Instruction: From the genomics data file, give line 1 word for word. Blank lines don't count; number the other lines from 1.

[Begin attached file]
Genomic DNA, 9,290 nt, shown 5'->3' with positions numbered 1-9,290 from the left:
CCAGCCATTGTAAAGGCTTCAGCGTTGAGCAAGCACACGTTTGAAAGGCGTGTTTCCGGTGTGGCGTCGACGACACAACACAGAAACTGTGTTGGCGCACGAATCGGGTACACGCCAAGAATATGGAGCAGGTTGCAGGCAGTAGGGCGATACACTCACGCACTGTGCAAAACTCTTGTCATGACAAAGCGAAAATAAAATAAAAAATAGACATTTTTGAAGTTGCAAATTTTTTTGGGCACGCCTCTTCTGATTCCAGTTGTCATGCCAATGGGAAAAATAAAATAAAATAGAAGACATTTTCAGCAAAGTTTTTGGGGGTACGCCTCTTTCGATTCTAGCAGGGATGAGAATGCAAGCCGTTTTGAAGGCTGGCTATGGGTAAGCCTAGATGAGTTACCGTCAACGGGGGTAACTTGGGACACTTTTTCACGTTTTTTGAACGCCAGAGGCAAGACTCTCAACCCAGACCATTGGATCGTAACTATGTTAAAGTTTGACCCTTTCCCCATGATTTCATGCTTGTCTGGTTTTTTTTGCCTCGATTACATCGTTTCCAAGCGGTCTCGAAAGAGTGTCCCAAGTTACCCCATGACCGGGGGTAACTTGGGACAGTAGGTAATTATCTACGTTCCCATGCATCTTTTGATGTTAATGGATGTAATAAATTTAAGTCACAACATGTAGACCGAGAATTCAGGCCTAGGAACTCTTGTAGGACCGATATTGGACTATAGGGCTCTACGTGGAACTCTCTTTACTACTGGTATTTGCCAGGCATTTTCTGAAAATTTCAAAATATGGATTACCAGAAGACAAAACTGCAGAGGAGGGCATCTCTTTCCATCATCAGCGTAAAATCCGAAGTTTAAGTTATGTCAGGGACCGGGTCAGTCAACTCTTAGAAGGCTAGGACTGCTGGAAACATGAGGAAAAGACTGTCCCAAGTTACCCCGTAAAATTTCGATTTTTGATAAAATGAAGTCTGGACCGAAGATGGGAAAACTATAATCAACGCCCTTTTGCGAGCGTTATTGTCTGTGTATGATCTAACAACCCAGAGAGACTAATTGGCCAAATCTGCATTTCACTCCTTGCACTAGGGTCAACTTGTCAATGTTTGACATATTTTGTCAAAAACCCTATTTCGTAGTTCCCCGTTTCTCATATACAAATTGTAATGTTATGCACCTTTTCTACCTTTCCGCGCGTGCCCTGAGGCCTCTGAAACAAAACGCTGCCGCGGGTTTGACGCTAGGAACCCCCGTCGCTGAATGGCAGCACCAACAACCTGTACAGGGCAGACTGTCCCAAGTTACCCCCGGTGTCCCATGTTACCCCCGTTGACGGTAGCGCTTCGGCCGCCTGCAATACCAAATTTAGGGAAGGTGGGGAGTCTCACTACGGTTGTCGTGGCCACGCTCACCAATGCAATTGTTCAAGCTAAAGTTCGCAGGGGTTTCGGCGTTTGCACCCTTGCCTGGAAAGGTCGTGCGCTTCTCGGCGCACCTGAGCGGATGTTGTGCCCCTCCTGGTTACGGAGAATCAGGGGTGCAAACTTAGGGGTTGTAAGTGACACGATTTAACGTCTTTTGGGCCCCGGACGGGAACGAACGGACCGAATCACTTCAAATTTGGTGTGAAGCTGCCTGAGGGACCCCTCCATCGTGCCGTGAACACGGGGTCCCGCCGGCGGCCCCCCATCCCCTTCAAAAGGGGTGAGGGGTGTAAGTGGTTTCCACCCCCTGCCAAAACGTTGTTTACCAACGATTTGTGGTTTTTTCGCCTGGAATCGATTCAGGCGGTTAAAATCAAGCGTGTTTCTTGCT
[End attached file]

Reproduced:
Genomic DNA, 9,290 nt, shown 5'->3' with positions numbered 1-9,290 from the left: